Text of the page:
On July 16, 2015, in Genspera v. Mahka, the Federal Circuit affirmed without discussion (i.e., under Rule 36) a district court decision denying a former doctoral student’s claim to a constructive trust in a patent issued to her former thesis advisor, a professor at Johns Hopkins University. The affirmed district court decision also denied her conversion claim against the professor.
The professor, along with another professor at Johns Hopkins, are named inventors on patents claiming a cancer prodrug. The graduate student, Mahka, claims that she came up with the idea for the only specific chemical compound claimed in the patents, a compound that is currently undergoing clinical testing. Genspera is a company started by the professors to develop and commercialize the prodrug.
Mahka initially sought to be added as an inventor to the patents, but the district court granted Genspera summary judgment because “a finding that Mhaka added an invention to the Application after the disclosure was filed would invalidate the Patents, and a district court cannot apply § 256 to require the Patent Office to add an inventor to an issued patent when doing so would invalidate the patent.” The problem was that the prodrug allegedly invented by Mahka was not created until after the filing date of the patents.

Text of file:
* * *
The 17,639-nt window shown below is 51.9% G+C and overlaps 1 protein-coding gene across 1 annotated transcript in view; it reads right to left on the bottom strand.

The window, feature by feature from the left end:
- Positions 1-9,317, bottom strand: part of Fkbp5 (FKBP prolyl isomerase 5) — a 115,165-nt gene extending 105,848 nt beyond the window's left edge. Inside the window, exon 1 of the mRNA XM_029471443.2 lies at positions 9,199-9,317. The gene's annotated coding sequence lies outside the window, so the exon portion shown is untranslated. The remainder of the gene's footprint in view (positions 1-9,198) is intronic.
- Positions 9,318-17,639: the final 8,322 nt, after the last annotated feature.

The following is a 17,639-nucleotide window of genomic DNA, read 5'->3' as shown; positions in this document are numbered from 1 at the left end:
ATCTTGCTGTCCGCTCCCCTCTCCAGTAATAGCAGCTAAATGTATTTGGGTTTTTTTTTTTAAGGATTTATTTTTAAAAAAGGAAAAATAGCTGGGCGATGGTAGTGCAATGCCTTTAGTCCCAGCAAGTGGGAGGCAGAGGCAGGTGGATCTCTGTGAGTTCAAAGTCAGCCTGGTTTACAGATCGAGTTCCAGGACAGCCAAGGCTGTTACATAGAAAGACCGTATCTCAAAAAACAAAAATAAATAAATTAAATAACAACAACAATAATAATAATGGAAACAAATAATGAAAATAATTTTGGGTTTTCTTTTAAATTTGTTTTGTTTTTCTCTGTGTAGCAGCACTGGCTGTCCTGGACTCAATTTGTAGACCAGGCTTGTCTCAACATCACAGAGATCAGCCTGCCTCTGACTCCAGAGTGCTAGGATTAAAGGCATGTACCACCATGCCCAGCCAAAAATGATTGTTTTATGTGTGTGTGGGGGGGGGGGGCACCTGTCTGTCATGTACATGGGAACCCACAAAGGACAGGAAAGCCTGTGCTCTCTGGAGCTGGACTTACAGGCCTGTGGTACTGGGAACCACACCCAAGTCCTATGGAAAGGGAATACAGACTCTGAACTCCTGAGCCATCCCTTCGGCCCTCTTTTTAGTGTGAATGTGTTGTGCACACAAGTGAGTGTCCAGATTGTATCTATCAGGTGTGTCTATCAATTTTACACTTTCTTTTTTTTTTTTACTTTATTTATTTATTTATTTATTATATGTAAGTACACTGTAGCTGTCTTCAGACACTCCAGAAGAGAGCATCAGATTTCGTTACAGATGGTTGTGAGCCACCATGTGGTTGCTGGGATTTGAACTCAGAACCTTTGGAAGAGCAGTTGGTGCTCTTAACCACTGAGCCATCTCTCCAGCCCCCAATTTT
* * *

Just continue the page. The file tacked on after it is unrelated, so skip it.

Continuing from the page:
Mahka then turned to state law causes of action. She claimed conversion of her invention by the professors, but the district court rejected this claim. The court found that under Maryland law the tort of conversion does not extend to completely intangible rights, and that Mahka’s asserted rights in the “invention” claimed in the patents was completely intangible.
Mahka also sought a constructive trust, a form of equitable relief which would have required the professors to share some of the benefits they derived from the patents, specifically stock in Genspera. A constructive trust remedy is applied when “property has been acquired by fraud, misrepresentation, or other improper method, or where the circumstances render it inequitable for the party holding the title to retain it.” Its purpose is “to prevent the unjust enrichment of the holder of the property.”
The district court denied this claim, finding that it was barred by laches, i.e., Mahka waited too long to file her lawsuit. The district court held that she needed to file her claim within three years of learning of the alleged failure to name her on the patent, and that she had waited more than four years. After leaving Johns Hopkins, Mahka worked at a venture capital firm doing intellectual property research, which is where she allegedly learned of the patents. She learned about them, and her omission as an inventor, in 2008, and contacted John Hopkins at that time, who advised her to hire her own lawyer. She waited until 2012 to file a lawsuit, at which point her cause of action was time-barred.